7 Ways to Safely Trick or Treat for Food Allergy Moms

7 Ways to Safely Trick or Treat for Food Allergy Moms


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Can you believe that I’ve never went participated in Halloween? It’s not that I have a problem with it (Although, I get spooked out really easily). The Princess Fairy’s gotten dressed up for parties at daycare and preschool but no fancy costume since they did Harvest celebrations and not particularly Halloween.  They were very intimate but this year, we’re going all out, well kind of. We’re getting dressed up and wait for it! Going trick-or-treating. Of course, it’s because she’s much bigger and wants to (It’s all she’s been talking about for the past few weeks). She’s narrowing down her costume of choice (Right now Princess Sophia, Queen Elsa or DocMcStuffins) and helping me decide on mine (I’m thinking Cruella de Vil).

I can’t say that safety isn’t on the top of my concerns when it comes to trick-or-treating.  The whole concept of my kids walking up to  strangers and asking them for a trick or a treat is unnerving. Add the fact that my daughter has food allergies and so many common treats contain nuts.  I want my kids to be happy and never feel left out so I’m making sure that they have fun participating but safe fun.

Here are ways to safely trick or treat for food allergy moms:

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1. Small Trunk or Treat
My kids are little, 4 and 1 so I don’t want them to be overwhelmed by large crowds of kids especially bigger kids trick or treating. This will take away from the fun for little kids so we’re keeping it intimate by participating in a small trunk or treat with other parents. If you’ve never heard about trunk or treat, it’s where you decorate your  car trunk and kids go trunk to trunk to get their treats. I hate the idea of my kids ringing random peoples bells, we live in the city and we don’t know our neighbors well enough or have that level of comfort so trunk or treat is perfect for our lifestyle. If you want to plan a trunk or treat there are tons of cool trunk decorating ideas on Pinterest.

2. Educate your kids
Sure, I’ll be right there with my kids but it’s still important for me to talk them ahead of time to let them know what we are doing and ways to deal with strangers. The baby may not be able to understand yet but my 4-year-old can, so it’s important we have a conversation before going out.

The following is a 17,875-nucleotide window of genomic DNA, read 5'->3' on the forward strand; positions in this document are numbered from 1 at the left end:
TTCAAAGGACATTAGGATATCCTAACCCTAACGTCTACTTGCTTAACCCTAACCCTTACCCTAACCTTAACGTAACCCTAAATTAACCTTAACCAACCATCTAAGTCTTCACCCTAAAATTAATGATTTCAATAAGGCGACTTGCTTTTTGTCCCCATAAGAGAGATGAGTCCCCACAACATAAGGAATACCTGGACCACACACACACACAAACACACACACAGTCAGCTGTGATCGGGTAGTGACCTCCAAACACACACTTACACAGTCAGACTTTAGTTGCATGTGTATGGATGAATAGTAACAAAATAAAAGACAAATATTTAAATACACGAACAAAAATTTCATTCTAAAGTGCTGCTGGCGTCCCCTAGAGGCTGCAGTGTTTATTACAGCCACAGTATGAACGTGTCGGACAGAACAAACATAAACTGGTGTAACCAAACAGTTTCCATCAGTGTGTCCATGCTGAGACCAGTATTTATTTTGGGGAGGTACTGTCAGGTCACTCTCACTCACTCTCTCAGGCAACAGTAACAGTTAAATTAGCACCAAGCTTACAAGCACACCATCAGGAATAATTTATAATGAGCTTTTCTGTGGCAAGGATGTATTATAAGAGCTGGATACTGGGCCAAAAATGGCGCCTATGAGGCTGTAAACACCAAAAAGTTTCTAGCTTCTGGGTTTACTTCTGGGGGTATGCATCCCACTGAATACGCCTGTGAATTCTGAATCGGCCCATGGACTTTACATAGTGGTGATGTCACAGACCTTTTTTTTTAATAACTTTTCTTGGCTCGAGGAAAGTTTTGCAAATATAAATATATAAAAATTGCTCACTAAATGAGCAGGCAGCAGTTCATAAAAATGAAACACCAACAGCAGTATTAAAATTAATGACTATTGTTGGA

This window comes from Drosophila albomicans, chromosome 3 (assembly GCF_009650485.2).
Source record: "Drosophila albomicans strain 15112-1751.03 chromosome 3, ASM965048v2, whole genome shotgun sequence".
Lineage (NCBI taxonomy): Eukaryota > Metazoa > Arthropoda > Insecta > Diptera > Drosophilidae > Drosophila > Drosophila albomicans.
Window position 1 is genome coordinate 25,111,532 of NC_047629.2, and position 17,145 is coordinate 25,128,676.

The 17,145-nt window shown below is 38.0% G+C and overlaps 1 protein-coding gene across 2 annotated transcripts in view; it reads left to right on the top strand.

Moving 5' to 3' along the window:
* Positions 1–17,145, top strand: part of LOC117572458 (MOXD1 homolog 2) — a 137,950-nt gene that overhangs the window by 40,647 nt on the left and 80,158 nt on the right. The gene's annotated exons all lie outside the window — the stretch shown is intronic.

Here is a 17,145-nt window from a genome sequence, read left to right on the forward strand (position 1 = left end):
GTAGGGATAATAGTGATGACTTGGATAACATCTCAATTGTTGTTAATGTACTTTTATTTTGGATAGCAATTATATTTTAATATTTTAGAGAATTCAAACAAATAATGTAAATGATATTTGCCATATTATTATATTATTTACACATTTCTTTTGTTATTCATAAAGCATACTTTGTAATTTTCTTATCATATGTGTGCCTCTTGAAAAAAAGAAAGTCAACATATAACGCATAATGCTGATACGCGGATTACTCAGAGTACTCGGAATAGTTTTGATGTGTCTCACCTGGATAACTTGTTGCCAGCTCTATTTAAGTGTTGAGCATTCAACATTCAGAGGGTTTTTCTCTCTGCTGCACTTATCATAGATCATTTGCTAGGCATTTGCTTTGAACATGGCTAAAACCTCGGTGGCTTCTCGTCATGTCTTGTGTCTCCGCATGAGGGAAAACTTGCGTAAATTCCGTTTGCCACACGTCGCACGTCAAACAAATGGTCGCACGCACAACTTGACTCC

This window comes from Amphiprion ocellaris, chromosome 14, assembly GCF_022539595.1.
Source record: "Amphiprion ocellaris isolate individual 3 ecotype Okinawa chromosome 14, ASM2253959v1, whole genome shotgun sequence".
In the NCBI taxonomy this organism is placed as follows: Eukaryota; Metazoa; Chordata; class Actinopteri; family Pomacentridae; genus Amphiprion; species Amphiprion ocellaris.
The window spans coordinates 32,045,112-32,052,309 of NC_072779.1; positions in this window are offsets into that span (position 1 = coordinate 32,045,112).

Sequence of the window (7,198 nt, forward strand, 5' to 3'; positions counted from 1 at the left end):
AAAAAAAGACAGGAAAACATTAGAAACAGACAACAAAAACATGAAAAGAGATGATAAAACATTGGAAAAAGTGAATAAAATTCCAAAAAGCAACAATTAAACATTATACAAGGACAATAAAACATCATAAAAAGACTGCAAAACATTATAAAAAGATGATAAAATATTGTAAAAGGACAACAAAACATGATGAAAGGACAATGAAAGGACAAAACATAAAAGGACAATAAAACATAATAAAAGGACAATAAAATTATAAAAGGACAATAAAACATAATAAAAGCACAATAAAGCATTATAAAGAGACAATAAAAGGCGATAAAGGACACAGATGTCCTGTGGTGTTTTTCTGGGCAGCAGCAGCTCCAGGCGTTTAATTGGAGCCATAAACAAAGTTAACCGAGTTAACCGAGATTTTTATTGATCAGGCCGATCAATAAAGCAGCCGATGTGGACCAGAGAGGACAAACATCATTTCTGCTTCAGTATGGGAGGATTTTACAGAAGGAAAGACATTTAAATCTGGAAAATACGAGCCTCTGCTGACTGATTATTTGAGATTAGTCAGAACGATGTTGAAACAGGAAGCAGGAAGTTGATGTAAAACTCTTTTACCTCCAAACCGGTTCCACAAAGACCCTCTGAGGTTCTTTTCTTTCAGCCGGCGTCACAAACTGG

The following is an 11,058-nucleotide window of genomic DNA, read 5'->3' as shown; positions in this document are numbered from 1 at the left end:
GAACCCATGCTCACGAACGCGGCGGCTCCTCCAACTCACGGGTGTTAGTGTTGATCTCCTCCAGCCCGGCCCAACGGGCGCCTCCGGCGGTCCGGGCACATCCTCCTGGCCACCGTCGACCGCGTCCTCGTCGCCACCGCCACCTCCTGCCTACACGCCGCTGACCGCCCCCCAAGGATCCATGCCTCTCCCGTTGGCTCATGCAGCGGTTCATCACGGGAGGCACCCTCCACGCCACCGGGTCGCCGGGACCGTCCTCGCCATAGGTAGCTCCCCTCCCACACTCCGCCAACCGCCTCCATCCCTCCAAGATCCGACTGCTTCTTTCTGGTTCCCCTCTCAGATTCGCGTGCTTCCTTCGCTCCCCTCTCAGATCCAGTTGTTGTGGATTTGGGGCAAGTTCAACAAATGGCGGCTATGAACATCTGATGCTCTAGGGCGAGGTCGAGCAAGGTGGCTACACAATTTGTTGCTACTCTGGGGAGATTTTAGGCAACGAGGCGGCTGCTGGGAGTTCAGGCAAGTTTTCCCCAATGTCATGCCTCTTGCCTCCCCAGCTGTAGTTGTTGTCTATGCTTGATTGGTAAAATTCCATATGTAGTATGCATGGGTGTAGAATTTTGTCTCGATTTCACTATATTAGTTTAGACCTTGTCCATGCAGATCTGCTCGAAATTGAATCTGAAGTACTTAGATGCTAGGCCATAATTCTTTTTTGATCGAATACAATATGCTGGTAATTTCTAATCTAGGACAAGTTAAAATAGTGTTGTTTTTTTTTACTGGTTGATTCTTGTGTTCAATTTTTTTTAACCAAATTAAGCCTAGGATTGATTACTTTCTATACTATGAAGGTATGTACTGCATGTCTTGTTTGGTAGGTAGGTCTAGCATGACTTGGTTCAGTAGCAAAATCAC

3. Make a Food Allergy Plan
When you have kids with food allergies you must be prepared at all times. Halloween is all about candy and your kid doesn’t need to feel any different because of he/she food allergies.  I plan to make a list of all the popular candy brands that my daughter can eat, copy and paste the image and print it out so she has a clear vision of what’s okay to eat and what’s not. (If you’ll like a copy, let me know and I’ll make a printable version and add it to my newsletter). Also, ensure that you have the candy that your kids can have on hand, so they can have treats with their friends. You don’t want to hope that there will be someone giving out nuts free candy. Walk with safe candy for your child and put the ones that have nuts away for a child who can eat it.

4. Minimize Sugar intake
We all know what happens when children have too much sugar. They get really hyper and excited which sometimes makes having a good time a bit of a challenge. I’m going to set a limit on how much candy The Princess Fairy can have and make sure that she consumes lots of water.

5. Brush and Floss
Candy can lead to cavities, so no matter how tired you thoroughly brush and floss your kids teeth.

6. Dress your kids appropriately for the weather
I’ve seen way too many Tinkerbells on a super-cold Halloween day. Here in New York City, Halloween weather can range from the 70s to 40s, so it’s important to dress your kids for the weather so they are comfortable. You don’t want to overdress or underdress them but pick a costume that would fit the weather. You can also layer up with tights, undershirts, long johns etc.

7. Be an advocate for your children
Since I’ve become a mother, I don’t hold back to make other people comfortable. There are people who will try to pat your kids or touch their faces and if it makes you uncomfortable don’t be afraid to tell them. I let them know sternly the minute I see them reaching forward. Make sure no one violates your child’s personal space. If you’re shy, here’s what I say “Excuse me, I am teaching my kids about respecting personal boundaries so do you mind not getting that close to her/him” This always works well.

That’s all that I have to share.

I’m sure many of you are much more experienced with Halloween than I am.

Feel free to share your safety tips with us below.

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